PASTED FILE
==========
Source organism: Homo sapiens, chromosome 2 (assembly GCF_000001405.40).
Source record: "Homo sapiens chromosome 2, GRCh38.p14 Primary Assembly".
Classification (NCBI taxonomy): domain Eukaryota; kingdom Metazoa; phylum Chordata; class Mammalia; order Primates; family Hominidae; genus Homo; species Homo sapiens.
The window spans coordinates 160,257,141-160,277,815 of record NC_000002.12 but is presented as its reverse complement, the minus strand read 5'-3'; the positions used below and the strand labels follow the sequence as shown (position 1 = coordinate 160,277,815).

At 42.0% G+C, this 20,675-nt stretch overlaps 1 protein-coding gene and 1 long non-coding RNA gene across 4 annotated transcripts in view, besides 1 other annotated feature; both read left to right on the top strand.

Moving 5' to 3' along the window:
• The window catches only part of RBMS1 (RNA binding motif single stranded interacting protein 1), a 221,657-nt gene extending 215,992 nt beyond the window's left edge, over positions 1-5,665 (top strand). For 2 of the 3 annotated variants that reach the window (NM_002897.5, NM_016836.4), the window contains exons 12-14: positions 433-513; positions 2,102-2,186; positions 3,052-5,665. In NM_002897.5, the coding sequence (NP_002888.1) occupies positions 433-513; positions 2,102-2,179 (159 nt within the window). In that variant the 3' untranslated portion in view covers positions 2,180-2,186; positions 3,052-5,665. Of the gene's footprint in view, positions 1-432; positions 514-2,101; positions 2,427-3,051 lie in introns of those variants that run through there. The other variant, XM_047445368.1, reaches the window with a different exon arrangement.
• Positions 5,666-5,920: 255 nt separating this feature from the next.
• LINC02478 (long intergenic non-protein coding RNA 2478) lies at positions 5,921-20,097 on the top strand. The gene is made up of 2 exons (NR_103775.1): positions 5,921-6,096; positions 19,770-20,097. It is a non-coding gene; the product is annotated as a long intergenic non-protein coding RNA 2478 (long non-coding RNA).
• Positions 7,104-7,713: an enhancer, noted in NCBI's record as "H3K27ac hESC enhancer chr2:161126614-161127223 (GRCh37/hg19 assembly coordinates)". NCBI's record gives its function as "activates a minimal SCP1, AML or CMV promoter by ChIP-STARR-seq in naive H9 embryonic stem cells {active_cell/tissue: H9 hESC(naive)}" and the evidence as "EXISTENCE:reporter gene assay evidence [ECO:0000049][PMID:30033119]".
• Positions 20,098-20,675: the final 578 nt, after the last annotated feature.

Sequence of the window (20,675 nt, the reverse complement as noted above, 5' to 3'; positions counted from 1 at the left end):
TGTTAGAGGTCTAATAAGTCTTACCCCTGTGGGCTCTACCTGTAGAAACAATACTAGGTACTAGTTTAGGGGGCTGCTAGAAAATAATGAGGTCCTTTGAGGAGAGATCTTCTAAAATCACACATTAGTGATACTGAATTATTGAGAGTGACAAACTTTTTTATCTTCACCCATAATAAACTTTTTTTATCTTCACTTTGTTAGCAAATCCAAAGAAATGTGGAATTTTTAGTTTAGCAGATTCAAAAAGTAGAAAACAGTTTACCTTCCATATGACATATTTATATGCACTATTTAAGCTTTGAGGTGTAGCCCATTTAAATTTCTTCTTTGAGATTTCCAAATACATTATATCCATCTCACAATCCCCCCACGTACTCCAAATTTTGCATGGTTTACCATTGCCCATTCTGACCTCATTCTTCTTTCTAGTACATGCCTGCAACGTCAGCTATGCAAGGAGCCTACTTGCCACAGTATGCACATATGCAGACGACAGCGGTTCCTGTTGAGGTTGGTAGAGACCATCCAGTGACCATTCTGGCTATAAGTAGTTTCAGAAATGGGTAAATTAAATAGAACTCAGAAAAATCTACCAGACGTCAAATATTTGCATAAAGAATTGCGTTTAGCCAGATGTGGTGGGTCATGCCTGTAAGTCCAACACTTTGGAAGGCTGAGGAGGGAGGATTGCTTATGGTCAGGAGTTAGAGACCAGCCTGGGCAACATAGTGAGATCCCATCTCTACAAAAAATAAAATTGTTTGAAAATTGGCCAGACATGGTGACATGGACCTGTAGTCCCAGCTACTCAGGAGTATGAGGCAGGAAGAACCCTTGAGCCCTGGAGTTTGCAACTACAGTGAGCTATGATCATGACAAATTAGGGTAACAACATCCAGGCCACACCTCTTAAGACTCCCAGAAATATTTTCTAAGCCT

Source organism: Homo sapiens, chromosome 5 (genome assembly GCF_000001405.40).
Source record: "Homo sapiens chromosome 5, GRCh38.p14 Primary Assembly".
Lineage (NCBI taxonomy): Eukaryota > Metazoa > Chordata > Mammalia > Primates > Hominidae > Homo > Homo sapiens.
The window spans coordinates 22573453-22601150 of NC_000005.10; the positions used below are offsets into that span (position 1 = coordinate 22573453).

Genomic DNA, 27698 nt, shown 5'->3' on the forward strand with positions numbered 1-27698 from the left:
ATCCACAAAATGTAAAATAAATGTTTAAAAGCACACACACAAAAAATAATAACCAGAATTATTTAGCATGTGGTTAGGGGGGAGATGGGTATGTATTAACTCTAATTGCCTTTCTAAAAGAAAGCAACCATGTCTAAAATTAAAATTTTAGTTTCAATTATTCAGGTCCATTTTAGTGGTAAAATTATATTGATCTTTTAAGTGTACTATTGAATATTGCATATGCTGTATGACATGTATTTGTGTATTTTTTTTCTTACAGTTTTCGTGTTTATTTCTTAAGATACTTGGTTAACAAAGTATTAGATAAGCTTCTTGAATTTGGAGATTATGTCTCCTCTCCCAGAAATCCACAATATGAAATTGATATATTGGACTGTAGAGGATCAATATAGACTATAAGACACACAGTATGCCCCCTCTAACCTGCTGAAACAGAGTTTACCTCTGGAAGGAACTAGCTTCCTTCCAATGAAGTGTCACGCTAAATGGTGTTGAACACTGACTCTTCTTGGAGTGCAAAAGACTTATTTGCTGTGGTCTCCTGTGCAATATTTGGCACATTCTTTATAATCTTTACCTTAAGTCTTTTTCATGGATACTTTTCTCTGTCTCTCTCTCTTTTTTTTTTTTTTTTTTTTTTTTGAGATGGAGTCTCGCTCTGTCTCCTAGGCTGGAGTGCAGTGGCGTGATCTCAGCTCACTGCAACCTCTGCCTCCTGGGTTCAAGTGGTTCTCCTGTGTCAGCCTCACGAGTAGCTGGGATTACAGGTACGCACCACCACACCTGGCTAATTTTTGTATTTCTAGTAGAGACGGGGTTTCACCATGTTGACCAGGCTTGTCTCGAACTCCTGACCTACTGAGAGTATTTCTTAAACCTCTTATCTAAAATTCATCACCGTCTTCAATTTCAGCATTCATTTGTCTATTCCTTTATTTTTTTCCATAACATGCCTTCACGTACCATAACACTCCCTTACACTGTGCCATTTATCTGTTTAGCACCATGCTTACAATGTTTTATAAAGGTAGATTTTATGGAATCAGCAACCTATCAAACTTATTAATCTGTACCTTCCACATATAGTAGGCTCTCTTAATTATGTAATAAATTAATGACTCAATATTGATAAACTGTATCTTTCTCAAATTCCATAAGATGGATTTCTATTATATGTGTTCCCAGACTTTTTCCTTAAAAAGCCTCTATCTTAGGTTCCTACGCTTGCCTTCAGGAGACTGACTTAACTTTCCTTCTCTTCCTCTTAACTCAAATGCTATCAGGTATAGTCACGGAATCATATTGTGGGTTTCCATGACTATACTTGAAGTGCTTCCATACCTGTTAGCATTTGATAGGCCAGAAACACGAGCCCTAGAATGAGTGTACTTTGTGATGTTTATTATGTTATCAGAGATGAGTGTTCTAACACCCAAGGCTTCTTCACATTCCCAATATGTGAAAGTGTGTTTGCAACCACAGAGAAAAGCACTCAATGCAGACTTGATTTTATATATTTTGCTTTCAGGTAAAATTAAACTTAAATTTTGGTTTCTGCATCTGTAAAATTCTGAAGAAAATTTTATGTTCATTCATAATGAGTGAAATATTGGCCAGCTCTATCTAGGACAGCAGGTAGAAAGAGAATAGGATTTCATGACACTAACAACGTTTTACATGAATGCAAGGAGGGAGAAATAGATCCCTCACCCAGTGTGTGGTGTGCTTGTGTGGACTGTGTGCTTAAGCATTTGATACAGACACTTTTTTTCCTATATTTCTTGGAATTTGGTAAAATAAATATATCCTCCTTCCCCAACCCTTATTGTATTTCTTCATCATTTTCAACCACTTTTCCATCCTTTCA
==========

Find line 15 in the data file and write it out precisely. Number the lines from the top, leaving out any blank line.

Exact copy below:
Source record: "Homo sapiens chromosome 5, GRCh38.p14 Primary Assembly".